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Introduction and Specifications

Ardjuna Seghers


Dell Inspiron Duo

Remember the Dell Inspiron Duo flip tablet netbook hybrid we told you was coming soon? We've just had some proper hands-on time with the dinky device, as well as the key specs, and are here to give you the good, the bad and the not so ugly.

With the suddenly rejuvenated interest in tablets thanks largely to Apple's iPad, there are a lot of contenders already on the market. We've previously looked at the Samsung Galaxy Tab, and will be bringing you a full review of the ViewPad 7 later this week. But what if you want the convenience of a tablet with the keyboard and functionality of a laptop? Aside from full-blown laptop options like the HP TouchSmart tm2 or underpowered netbooks like Asus' T91, there's no option between the two – until now. Because despite being based on an Intel Atom processor, the Inspiron Duo is a far cry from your average netbook!

For one thing, the Atom CPU is of the dual core variety, an N550 running its cores at 1.5GHz. On its own that wouldn't make it an al-singing, all dancing multimedia machine, for as we saw when we reviewed the Samsung NF210, productivity, 720p video and HD Flash reaped benefits, but Full HD (1080p) video was still unplayable. However, though the graphics card of choice here is still Intel's weak integrated solution, it's backed by an HD acceleration chip which allows smooth playback of even the most intensive material.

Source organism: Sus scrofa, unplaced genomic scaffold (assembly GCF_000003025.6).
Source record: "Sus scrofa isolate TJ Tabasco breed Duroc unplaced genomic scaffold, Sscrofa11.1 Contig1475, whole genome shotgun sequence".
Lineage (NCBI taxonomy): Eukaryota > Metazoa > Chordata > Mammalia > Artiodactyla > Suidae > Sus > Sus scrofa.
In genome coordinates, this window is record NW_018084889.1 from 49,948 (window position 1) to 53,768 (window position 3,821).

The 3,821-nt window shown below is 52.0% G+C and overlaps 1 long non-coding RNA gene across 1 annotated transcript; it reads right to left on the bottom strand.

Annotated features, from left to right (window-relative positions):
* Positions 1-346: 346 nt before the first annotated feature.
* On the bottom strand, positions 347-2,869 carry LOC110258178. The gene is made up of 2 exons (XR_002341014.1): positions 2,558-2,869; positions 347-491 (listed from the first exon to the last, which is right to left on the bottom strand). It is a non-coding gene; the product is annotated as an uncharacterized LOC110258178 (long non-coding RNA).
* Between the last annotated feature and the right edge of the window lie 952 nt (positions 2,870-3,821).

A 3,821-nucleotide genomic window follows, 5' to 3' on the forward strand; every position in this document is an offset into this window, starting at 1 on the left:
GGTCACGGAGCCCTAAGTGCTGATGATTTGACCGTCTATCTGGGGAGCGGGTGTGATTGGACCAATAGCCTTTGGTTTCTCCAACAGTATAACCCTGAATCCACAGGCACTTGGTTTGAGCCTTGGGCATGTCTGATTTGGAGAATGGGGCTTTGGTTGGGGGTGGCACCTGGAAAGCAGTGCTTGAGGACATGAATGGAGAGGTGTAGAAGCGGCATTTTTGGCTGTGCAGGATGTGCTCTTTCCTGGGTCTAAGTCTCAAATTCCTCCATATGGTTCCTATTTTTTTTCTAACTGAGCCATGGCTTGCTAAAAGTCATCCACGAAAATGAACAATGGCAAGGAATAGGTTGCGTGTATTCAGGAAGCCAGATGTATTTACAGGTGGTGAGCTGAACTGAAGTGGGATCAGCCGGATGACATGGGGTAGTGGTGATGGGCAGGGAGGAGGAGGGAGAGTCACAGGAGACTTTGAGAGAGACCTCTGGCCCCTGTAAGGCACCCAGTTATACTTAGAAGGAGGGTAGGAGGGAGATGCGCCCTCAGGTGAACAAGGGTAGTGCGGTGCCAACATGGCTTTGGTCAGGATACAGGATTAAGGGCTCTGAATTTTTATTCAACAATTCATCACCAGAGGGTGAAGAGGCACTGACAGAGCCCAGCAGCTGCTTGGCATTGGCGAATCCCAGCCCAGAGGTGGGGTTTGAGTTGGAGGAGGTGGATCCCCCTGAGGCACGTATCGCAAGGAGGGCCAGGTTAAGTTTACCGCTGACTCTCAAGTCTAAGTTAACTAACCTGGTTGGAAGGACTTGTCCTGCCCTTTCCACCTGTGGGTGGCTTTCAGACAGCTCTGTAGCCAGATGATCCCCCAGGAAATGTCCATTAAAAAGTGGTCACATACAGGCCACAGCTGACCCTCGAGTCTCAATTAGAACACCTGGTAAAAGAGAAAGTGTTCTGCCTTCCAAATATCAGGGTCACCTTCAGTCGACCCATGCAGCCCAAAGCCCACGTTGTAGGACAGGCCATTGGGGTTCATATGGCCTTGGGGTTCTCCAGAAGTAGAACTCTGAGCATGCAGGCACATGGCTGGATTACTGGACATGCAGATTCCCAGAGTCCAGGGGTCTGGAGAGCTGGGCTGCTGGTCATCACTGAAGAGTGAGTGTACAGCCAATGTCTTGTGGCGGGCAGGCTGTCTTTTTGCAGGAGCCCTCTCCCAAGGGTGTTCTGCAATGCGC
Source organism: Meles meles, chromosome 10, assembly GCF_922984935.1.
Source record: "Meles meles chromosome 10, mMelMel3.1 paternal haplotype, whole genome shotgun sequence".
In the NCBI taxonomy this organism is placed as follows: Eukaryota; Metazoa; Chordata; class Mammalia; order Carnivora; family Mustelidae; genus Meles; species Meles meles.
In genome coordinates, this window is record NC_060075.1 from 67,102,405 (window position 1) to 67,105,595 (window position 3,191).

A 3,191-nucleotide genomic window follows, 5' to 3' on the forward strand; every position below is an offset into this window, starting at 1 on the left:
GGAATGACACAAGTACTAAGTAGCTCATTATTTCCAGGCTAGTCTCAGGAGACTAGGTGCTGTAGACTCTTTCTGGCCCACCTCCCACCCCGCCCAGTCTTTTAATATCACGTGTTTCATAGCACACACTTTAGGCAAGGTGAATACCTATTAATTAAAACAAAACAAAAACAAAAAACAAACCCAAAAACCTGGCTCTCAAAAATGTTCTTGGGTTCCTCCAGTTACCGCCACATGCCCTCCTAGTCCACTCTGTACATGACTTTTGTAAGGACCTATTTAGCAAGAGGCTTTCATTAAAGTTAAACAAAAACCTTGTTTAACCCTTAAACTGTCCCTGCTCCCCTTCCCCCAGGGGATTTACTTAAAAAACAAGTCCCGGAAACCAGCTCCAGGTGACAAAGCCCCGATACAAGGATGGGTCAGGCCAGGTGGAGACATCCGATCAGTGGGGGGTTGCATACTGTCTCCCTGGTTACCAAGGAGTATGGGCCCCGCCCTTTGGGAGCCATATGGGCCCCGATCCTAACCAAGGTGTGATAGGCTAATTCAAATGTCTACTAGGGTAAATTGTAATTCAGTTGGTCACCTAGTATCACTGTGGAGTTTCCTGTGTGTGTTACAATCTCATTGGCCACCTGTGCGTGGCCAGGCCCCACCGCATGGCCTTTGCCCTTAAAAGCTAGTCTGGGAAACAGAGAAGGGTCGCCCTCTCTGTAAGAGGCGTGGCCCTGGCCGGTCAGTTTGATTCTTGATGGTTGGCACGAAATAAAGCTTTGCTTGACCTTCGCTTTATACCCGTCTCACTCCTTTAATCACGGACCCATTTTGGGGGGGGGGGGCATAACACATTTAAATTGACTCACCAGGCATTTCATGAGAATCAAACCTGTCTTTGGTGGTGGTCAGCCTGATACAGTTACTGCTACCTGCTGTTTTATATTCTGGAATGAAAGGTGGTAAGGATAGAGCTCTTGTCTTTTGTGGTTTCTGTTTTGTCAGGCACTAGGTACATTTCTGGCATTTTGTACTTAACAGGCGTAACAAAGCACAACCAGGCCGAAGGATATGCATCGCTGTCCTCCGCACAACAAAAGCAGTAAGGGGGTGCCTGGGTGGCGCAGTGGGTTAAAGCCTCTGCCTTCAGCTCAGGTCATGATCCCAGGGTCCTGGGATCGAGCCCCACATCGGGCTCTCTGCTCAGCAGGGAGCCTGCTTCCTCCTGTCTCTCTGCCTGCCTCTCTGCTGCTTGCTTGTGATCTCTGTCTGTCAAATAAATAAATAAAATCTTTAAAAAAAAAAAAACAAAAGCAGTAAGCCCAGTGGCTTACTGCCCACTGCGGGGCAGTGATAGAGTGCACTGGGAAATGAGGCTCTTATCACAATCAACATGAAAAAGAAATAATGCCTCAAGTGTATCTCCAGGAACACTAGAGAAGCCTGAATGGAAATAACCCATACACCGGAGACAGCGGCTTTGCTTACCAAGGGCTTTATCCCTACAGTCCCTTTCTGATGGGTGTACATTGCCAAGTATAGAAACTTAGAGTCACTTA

Dell hasn't wasted this power on a low resolution screen either. While most netbooks and tablets with 10.1in screens sport a sub-HD 1,024 x 600 panel, the Duo proudly features 1,366 x 768 pixels, giving you more desktop real estate and letting you watch 720p material in all its glory.

Video and general productivity are further aided by 2GB of DDR3 RAM, double what you'll find on most netbooks and enough for the installed version of Windows 7 Home Premium to run comfortably. And though the 250GB, 5,400rpm hard drive is less ambitious, you can at least upgrade this to a 320GB, 7,200rpm model (though unfortunately an SSD is not yet an option). Naturally, a webcam and microphone are built in as standard, while wireless duties are capably handled by Wi-Fi N and Bluetooth.

Jack Nyland

July 17, 2011, 2:14 pm

This Is such a great computer. This Is acuttaly what I'm typing my review on Now. A Great Little Netbook to type on,Search The Web,Listen To Music,Play Games,Do Homework(Do Work),Listen To Music and Look At Photos E.T.C.... And You Can Do All Of That In Tablet Mode So Theres No Change When You Go To Tablet Mode Expect For Dell Stage.

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